The Moderna vaccine is expected to then be approved on December 17. 

By the end of December, both companies are anticipating to have produced enough vaccine for 30 million of their 330 million strong population.

Aren't there already vaccines out there in use already?

No country until Wednesday had authorised a fully tested coronavirus vaccine; although Russia and China approved vaccines without waiting for large-scale efficacy tests.

Russia announced on Wednesday that they'd already vaccinated more than 100,000 people against COVID-19, after they became the first country in the world to approve their Sputnik V vaccine in August. 

But the vaccine had not yet completed its final trials, and the announcement sparked concerns among some experts.

Despite this, Russian President Vladimir Putin has ordered the country’s authorities to begin mass voluntary vaccinations against COVID-19 from next week onwards, with two million doses of the vaccine expected to be ready within the next few days.

China has also approved a vaccine for use, but like Russia, they didn't wait for large-scale efficacy tests.


In late November, Beijing confirmed a million people have been given an experimental coronavirus vaccine developed by Chinese pharmaceutical giant Sinopharm. 

No serious adverse affects have been reported so far, according to the company. 

Can vaccinated people potentially travel to Australia?

In November, the Australian government said that while a COVID-19 vaccination would not be mandatory, a proof of vaccination may be required for people entering or returning to the country.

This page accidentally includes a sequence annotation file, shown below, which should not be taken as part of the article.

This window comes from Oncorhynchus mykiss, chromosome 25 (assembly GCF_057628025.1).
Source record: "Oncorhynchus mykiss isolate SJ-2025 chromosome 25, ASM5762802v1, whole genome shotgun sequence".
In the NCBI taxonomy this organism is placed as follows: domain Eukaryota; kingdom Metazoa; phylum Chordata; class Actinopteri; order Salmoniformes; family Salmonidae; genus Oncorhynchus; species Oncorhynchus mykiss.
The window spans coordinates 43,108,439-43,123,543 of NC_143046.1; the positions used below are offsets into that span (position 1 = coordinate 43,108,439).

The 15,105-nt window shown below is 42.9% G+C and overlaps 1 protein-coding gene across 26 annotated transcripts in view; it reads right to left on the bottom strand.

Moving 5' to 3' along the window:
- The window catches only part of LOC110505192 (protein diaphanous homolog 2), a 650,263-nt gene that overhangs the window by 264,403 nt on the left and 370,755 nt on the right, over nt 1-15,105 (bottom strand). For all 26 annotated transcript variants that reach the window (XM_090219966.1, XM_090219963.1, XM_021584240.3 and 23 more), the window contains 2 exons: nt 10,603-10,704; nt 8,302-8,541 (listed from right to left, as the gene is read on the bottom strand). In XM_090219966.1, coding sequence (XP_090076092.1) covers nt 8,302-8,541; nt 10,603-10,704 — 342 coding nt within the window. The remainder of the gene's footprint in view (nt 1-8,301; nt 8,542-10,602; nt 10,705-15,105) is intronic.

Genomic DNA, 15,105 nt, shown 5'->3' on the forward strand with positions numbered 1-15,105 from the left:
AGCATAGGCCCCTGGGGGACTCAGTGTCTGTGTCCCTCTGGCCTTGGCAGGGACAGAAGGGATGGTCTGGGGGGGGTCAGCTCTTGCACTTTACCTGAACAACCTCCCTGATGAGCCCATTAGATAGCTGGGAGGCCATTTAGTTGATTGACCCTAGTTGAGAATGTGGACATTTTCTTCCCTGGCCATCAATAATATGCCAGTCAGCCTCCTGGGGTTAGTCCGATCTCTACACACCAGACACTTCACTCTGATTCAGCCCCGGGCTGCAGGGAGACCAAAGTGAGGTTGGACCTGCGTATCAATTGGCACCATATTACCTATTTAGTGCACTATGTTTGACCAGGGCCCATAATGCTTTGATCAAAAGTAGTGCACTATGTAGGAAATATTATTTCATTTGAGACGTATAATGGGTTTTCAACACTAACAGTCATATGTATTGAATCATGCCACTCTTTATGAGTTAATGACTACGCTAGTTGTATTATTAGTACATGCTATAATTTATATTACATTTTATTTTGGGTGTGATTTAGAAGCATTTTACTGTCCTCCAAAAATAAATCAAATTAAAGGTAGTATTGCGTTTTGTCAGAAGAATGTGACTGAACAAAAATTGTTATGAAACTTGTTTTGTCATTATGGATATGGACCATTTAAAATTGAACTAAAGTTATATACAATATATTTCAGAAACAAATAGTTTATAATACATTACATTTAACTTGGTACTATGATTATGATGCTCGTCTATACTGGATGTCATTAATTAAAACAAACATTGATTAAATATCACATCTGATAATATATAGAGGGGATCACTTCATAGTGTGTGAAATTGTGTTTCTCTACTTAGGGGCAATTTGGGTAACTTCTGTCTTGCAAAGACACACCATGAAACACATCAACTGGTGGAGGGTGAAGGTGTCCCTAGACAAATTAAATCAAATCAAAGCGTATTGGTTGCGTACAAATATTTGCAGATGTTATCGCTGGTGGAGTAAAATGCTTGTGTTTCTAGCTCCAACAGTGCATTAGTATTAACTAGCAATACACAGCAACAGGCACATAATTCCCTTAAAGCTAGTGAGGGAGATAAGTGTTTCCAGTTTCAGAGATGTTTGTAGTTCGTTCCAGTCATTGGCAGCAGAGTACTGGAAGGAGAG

"There may be circumstances where the Australian Government and other governments may introduce border entry or re-entry requirements that are conditional on proof of vaccination," the federal government's policy reads.

Qantas boss Alan Joyce has confirmed this will be the case on their airline, telling Nine, "We will ask people to have a vaccination before they can get on the aircraft... for international visitors coming out and people leaving the country we think that's a necessity."

Joyce also confirmed his optimism at international travel resuming in 2021. 

"As the vaccine rolls out around the world and Australia, they should be the opening up of borders and we have always planned from July of next year, we will start reactivating a lot of our international aircraft and getting a lot more people back to work, and that still looks like the plan," he said. 

LISTEN: Here's what travel could look like when we reopen. Post continues after podcast.

Tourism Minister Simon Birmingham has said the prospect of 2021 international holidays was "not impossible".

"I think the first half [of 2021] may be challenging. But let’s just see how we go in terms of how quickly we can secure, distribute, get that take-up in relation to vaccines with the confidence and safety that everybody needs in terms of the vaccine itself being safe," he told Sky News last month.

It's likely we'll continue to roll out "travel bubbles" with countries deemed low-risk like the one being tested with New Zealand before opening up to the whole world.

- With AAP

Feature image: Getty.